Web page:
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Special Health Achieve Supplement FOCUS IN THIS ISSUE


Canada's Health Care Newspaper OCT. 2013 | VOLUME 26 ISSUE 10 |

Specialized programs offered on an outpatient basis such as Speech-Language Clinic, Footcare Services, Eye Clinic, Family Practice etc. Developments in the treatment of neurodegenerative disorders, traumatic brain injury and tumours, and new treatment approaches to mental health and addiction.

This is the future of healthcare

INSIDE Evidence Matters ................................. 7 From the CEO's desk..........................15 Ethics ..................................................25

Why share my darkness? The face of mental healthcare

By Brett Charles Batten started thinking about all the labels I have had; insane, criminal, crazy, mentally ill, manic depressive, I could name a few more. Labels are basically stereotypes; mental molds that we cast for people so we feel separate and safe from them. With stereotypes comes stigma and with stigma comes isolation. This isolation helps protect the strong and healthy but it drives those who are different underground and often in the case of mental illness – people don’t seek help. I have spent 20 years as a mental health care consumer, my journey began when I was 15 years old. I have been in several hospitals for varying lengths of time. I have been arrested, incarcerated, judged, found guilty and found Not Criminally Responsible (NCR). My circumstances have always been different but my mental illness has been a constant. At times I have had some extreme symptoms of mental illness; they have taken me down roads I would normally have avoided.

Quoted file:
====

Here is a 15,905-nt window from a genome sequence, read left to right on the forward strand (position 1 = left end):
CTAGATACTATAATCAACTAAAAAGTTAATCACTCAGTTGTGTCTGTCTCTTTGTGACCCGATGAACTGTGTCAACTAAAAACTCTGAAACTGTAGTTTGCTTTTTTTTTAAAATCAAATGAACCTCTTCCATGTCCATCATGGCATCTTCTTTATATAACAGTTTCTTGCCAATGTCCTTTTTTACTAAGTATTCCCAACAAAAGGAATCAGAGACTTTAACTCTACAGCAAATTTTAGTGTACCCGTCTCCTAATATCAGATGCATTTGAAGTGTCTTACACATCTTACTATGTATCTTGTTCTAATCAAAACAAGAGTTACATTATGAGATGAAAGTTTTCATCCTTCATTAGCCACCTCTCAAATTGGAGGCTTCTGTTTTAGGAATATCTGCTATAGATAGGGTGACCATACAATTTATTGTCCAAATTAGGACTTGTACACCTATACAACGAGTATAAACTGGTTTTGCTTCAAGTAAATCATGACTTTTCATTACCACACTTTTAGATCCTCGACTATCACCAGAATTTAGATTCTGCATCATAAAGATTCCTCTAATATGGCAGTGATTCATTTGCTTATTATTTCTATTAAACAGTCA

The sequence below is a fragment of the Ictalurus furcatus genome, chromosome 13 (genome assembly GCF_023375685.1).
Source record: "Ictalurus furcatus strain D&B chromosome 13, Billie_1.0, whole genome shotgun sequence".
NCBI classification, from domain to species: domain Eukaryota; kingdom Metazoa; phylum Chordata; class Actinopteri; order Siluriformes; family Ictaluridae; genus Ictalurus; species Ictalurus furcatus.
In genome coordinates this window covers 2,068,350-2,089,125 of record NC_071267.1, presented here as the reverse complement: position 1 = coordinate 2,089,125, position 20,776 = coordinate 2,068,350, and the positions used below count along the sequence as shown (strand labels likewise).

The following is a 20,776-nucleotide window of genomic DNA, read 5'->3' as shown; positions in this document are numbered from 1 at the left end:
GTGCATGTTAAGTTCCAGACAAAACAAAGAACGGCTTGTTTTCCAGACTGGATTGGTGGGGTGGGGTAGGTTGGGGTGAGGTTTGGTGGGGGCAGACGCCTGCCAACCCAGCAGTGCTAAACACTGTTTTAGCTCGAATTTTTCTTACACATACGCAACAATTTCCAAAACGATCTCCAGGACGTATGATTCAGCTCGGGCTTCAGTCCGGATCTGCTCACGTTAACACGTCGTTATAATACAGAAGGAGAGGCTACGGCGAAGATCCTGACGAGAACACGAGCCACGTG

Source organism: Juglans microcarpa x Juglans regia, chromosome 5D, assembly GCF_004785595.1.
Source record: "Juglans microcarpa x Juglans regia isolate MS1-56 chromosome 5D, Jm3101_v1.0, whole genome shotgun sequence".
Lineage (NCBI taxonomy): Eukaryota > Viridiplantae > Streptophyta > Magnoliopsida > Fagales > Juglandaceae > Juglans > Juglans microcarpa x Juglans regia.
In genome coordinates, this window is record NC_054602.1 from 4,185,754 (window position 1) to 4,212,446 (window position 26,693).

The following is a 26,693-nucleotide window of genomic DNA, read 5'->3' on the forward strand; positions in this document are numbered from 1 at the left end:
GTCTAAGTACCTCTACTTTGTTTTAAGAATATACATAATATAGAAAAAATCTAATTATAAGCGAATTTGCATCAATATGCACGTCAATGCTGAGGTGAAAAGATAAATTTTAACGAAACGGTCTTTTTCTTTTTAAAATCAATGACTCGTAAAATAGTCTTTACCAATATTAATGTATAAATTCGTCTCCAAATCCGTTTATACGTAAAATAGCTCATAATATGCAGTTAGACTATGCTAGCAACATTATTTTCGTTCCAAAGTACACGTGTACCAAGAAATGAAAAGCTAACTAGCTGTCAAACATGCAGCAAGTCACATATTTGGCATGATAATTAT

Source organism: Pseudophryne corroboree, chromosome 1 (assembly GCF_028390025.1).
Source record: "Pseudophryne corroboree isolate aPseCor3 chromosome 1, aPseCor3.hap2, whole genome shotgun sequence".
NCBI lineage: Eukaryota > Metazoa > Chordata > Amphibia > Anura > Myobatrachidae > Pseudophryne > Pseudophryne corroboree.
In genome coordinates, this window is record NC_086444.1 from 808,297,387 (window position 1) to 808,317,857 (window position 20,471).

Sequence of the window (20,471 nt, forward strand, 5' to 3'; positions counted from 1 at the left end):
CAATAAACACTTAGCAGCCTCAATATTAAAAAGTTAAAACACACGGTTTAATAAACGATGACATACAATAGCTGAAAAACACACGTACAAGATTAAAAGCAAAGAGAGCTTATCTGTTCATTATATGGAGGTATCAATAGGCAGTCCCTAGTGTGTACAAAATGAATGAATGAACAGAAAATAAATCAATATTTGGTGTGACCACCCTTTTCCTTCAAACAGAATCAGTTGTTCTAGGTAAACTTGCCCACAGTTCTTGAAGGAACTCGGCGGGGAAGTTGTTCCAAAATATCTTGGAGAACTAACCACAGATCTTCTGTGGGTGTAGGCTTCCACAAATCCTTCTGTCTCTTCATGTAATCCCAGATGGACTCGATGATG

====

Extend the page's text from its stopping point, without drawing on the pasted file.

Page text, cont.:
Continued on page 18

Brett Batten shares his journey in hopes of decreasing the stigma associated with mental illness.






App helps youth tap into effective strategies to manage anxiety By Terry Foster

t’s that time of year when many households around the country are adjusting from summer to fall schedules. Often for young people and families that means a faster pace with increasingly more demands on our time; and with that sometimes the unwanted stress and anxiety of trying to keep up with all the changes.


MindShift is designed to help youth learn how to relax, develop more helpful ways of thinking, and identify active steps that will help them take charge of their anxiety. Now there’s a new free, easy-to-use App to help young people cope with feelings of anxiety. The “MindShift” app is the result of a joint collaboration between BC Mental Health & Addiction Services (BCMHAS), an agency of BC’s Provincial Health Services Authority (PHSA), and AnxietyBC. Anxiety is a natural, adaptive response when people feel unsafe or threatened. Everyone feels nervous and worried at times, but anxiety can be a problem when it is persistent, intense, and stops people